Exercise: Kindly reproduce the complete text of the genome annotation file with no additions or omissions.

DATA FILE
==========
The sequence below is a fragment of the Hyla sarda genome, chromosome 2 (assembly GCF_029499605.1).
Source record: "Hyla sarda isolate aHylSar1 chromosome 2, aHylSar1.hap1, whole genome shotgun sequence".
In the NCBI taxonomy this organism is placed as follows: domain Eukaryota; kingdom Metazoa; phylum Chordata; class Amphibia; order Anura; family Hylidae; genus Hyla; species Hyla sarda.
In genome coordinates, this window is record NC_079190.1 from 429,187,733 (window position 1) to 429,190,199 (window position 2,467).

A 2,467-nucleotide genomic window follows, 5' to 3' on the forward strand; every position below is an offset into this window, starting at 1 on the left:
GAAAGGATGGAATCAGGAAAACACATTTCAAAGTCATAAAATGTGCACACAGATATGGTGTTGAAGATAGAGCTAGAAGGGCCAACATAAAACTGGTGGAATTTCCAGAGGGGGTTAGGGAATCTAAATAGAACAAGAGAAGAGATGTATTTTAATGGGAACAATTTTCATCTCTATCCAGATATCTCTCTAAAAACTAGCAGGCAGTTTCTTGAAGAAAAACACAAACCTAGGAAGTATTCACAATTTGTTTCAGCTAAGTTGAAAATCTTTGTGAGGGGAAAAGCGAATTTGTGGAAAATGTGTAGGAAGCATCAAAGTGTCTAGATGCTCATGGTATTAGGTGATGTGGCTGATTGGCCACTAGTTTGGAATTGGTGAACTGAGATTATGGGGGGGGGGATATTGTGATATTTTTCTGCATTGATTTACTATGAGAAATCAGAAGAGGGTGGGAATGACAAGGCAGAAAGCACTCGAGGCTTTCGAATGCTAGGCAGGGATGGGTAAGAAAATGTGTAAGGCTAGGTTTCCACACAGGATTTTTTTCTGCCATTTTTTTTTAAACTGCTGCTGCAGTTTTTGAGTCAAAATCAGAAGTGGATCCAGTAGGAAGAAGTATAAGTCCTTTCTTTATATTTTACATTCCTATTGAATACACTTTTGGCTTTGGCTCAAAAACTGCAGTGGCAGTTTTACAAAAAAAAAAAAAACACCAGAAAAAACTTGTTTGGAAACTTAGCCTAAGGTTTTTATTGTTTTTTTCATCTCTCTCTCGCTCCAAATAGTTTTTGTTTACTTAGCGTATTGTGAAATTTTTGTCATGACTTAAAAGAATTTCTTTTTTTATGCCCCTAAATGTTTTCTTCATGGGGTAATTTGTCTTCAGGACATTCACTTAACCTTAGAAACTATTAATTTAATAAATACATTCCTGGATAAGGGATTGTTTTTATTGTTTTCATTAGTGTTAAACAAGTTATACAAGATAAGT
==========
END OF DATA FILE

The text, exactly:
The sequence below is a fragment of the Hyla sarda genome, chromosome 2 (assembly GCF_029499605.1).
Source record: "Hyla sarda isolate aHylSar1 chromosome 2, aHylSar1.hap1, whole genome shotgun sequence".
In the NCBI taxonomy this organism is placed as follows: domain Eukaryota; kingdom Metazoa; phylum Chordata; class Amphibia; order Anura; family Hylidae; genus Hyla; species Hyla sarda.
In genome coordinates, this window is record NC_079190.1 from 429,187,733 (window position 1) to 429,190,199 (window position 2,467).

A 2,467-nucleotide genomic window follows, 5' to 3' on the forward strand; every position below is an offset into this window, starting at 1 on the left:
GAAAGGATGGAATCAGGAAAACACATTTCAAAGTCATAAAATGTGCACACAGATATGGTGTTGAAGATAGAGCTAGAAGGGCCAACATAAAACTGGTGGAATTTCCAGAGGGGGTTAGGGAATCTAAATAGAACAAGAGAAGAGATGTATTTTAATGGGAACAATTTTCATCTCTATCCAGATATCTCTCTAAAAACTAGCAGGCAGTTTCTTGAAGAAAAACACAAACCTAGGAAGTATTCACAATTTGTTTCAGCTAAGTTGAAAATCTTTGTGAGGGGAAAAGCGAATTTGTGGAAAATGTGTAGGAAGCATCAAAGTGTCTAGATGCTCATGGTATTAGGTGATGTGGCTGATTGGCCACTAGTTTGGAATTGGTGAACTGAGATTATGGGGGGGGGGATATTGTGATATTTTTCTGCATTGATTTACTATGAGAAATCAGAAGAGGGTGGGAATGACAAGGCAGAAAGCACTCGAGGCTTTCGAATGCTAGGCAGGGATGGGTAAGAAAATGTGTAAGGCTAGGTTTCCACACAGGATTTTTTTCTGCCATTTTTTTTTAAACTGCTGCTGCAGTTTTTGAGTCAAAATCAGAAGTGGATCCAGTAGGAAGAAGTATAAGTCCTTTCTTTATATTTTACATTCCTATTGAATACACTTTTGGCTTTGGCTCAAAAACTGCAGTGGCAGTTTTACAAAAAAAAAAAAAACACCAGAAAAAACTTGTTTGGAAACTTAGCCTAAGGTTTTTATTGTTTTTTTCATCTCTCTCTCGCTCCAAATAGTTTTTGTTTACTTAGCGTATTGTGAAATTTTTGTCATGACTTAAAAGAATTTCTTTTTTTATGCCCCTAAATGTTTTCTTCATGGGGTAATTTGTCTTCAGGACATTCACTTAACCTTAGAAACTATTAATTTAATAAATACATTCCTGGATAAGGGATTGTTTTTATTGTTTTCATTAGTGTTAAACAAGTTATACAAGATAAGT